Thiruvananthapuram : City Temple crosses a historic milestone

via Courtesy: published on September 14, 2010

THIRUVANATHAPURAM: Somewhere in the 12th century AD, the ire of the mighty Chola rulers came to rest upon Kanthallursala, the centre of learning that flourished in the regions of Venad and Ay kingdoms of the south. Repeated attacks and plunder of the Cholas routed the ‘sala’ and the temple that stood in the vicinity.

 Later on, a Venad ruler by name Sangramadheera Ravi Varma renovated the temple in the 13th century, an information handed down to posterity by an inscription left on the temple walls. In year 2010, the Valiyasala Mahadeva temple should then be celebrating the 700th year of its refurbished existence, say believers and enthusiasts who have decided to join hands to mark the event in a befitting manner.

 The temple and the educational centre must have had a stature of prominence in the ancient days, considering the abundance of references to it in texts and scriptures dating back to 10th century AD, says historian and academician M G Sasibhooshan. “The centre of learning called Kanthallursala has a history that arguably dates back to as far as the eighth century. Its geographical extent cannot be confirmed with any degree of certainty. We have also no way of ascertaining whether it fell within the boundaries of the Venad Kingdom or Ay kingdom. As of now, the temple is located on the northern banks of the Karamana River which was earlier the Venad kingdom.

 The importance of this university, which taught vedas, sciences and martial arts, is evident from the fact that it is referred to as ‘Dakshina Nalanda’ in many ancient texts. It must have been a very magnificent one since it is described as a large and beautiful structure in a poem by an anonymous author that is supposedly written in the 13th century and titled ‘Ananthapuravarnanam’, says Sasibhooshan.  The proof of an elaborate renovation work done by the Venad ruler was discovered some years ago from an inscription inside the temple. A stone statue of a man in the attire of a king stands on the premises even to this date. Says Sasibhooshan, “From the antiquity of the statue and the clothes worn by the male figure, it is assumed that it is made in the likeness of the king who renovated the structure.’’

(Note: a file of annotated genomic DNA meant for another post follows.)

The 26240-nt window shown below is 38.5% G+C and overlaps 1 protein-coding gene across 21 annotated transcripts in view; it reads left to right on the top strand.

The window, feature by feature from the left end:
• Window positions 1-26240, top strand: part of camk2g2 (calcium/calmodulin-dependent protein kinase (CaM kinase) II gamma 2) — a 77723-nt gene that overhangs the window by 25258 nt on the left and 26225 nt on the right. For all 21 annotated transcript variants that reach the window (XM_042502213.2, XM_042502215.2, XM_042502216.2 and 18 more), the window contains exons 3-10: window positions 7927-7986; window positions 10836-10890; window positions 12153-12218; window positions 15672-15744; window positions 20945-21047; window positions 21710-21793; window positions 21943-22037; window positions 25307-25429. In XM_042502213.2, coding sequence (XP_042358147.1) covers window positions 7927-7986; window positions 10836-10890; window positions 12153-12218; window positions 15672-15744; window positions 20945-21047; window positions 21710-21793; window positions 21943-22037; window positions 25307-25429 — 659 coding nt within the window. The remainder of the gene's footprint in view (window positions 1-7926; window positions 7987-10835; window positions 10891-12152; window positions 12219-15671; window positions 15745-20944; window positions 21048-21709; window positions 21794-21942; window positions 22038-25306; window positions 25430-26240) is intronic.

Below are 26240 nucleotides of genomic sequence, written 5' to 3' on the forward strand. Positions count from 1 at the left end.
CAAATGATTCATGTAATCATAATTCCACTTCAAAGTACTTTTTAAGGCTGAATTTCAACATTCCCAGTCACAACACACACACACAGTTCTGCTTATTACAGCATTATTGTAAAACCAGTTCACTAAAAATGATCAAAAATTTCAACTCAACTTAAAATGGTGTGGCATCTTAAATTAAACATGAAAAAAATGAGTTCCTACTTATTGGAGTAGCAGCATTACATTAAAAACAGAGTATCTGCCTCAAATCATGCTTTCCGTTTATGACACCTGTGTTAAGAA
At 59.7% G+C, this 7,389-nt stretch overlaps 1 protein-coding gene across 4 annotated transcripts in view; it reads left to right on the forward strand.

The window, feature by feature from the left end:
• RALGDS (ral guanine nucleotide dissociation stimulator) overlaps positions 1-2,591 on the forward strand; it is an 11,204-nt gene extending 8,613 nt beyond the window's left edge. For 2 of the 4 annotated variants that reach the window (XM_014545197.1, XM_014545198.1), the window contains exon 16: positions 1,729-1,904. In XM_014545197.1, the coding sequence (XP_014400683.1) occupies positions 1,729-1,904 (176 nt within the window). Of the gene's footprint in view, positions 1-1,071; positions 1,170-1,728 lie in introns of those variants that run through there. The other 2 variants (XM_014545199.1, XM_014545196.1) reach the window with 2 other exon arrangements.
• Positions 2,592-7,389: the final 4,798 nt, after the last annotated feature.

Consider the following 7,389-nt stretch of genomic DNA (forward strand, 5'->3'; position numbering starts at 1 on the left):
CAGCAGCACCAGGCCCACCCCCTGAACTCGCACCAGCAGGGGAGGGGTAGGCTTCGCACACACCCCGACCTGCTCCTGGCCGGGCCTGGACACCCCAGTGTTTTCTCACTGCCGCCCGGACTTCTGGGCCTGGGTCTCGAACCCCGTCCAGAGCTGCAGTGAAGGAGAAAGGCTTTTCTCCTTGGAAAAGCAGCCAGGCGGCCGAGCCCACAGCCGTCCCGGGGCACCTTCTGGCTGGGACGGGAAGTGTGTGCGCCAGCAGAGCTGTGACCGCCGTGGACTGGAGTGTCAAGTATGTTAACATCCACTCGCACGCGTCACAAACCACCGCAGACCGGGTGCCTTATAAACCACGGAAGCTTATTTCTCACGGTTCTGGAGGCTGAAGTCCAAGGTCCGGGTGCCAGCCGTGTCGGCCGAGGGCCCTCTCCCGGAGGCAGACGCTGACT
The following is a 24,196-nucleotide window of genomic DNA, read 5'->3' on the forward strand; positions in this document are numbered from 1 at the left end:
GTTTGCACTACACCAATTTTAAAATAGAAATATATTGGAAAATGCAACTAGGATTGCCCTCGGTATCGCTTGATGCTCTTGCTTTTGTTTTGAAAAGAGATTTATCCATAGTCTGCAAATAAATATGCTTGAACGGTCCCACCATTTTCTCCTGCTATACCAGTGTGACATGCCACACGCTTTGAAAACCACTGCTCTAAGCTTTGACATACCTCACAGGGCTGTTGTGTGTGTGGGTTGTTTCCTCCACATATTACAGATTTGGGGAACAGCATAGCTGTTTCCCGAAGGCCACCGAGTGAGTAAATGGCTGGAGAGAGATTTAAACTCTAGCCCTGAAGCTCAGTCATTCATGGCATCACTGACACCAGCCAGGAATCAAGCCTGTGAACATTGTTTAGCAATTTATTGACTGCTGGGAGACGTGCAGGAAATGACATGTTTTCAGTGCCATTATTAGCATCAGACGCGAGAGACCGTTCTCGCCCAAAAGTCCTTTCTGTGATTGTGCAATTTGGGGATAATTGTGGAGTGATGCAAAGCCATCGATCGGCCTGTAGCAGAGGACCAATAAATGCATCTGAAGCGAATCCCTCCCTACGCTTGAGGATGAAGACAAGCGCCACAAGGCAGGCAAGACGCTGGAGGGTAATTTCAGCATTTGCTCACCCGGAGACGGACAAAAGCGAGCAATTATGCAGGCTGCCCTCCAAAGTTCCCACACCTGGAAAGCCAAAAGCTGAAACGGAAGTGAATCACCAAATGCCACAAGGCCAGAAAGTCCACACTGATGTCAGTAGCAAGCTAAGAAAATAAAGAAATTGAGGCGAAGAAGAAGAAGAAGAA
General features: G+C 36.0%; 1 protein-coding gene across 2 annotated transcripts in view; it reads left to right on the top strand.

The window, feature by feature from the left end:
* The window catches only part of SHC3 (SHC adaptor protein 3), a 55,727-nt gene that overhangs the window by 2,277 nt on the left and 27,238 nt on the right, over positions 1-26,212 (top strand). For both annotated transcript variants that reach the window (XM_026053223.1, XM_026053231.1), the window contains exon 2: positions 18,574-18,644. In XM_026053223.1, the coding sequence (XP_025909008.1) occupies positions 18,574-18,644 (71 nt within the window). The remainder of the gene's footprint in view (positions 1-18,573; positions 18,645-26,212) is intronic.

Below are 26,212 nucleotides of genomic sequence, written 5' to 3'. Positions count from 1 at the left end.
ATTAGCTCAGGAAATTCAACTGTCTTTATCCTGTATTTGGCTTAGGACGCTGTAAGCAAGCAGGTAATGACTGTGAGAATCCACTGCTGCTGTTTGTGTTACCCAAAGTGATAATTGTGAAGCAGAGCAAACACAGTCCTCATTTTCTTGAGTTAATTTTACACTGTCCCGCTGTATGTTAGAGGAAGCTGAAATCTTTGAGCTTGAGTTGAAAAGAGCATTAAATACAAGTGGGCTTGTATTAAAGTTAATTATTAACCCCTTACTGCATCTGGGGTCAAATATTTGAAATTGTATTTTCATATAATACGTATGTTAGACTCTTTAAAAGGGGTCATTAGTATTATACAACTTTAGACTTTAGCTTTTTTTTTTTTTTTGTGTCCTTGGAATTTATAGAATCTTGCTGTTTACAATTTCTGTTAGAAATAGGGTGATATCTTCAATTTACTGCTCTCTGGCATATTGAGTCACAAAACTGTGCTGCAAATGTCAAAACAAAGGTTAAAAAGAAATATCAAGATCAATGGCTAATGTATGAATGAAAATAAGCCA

Corroborating these facts, Alex Mathew, Head of the Department of History, Marthoma College, Thiruvalla, who has done substantial research in the area, says, “Chola scriptures have references to what almost sounds like a saying on Kanthallursala. It is always referred to in the context of a harbour or port. It can be assumed that the reference is to the Vizhinjam harbour through which the invading Chola kings must have made their commutations.”

 According to Alex Mathew, the original temple must have been located very near to the Vizhinjam harbour.

“During the turbulent political age of the Cholas, it was a common practice to lay siege to harbours and ports. After the temple was devastated, the idol must have been installed in what may have been a small shrine in the Travancore province.”

 Accodring to Sasibhooshan, the temple lost its significance during the time of Marthanda Varma since the conspiracy of the notorious ‘Ettuveettil Pillai’ clique against the king was allegedly made on its premises.

“It is so believed since the wife of one of the Pillais had her house near the temple. After the assassination of the king, the people of Travancore, the loyal subjects that they were, restrained from paying reverence to the temple. And hence its faded importance in the present age.”

 The Temple Trust and the public have anyway decided to lift the bane of neglect from the legendary temple.

The anniversary will be marked with a performance of ‘Nangyarkoothu’ by Kalamandalam Sindhu, which will be staged in the old style, that is without a mike and lights, with only the ‘Mizhavu’ as accompaniment and the performer relying on her own vocal abilities. The performance will take place on September 19 from 9 am to 10.30 am.

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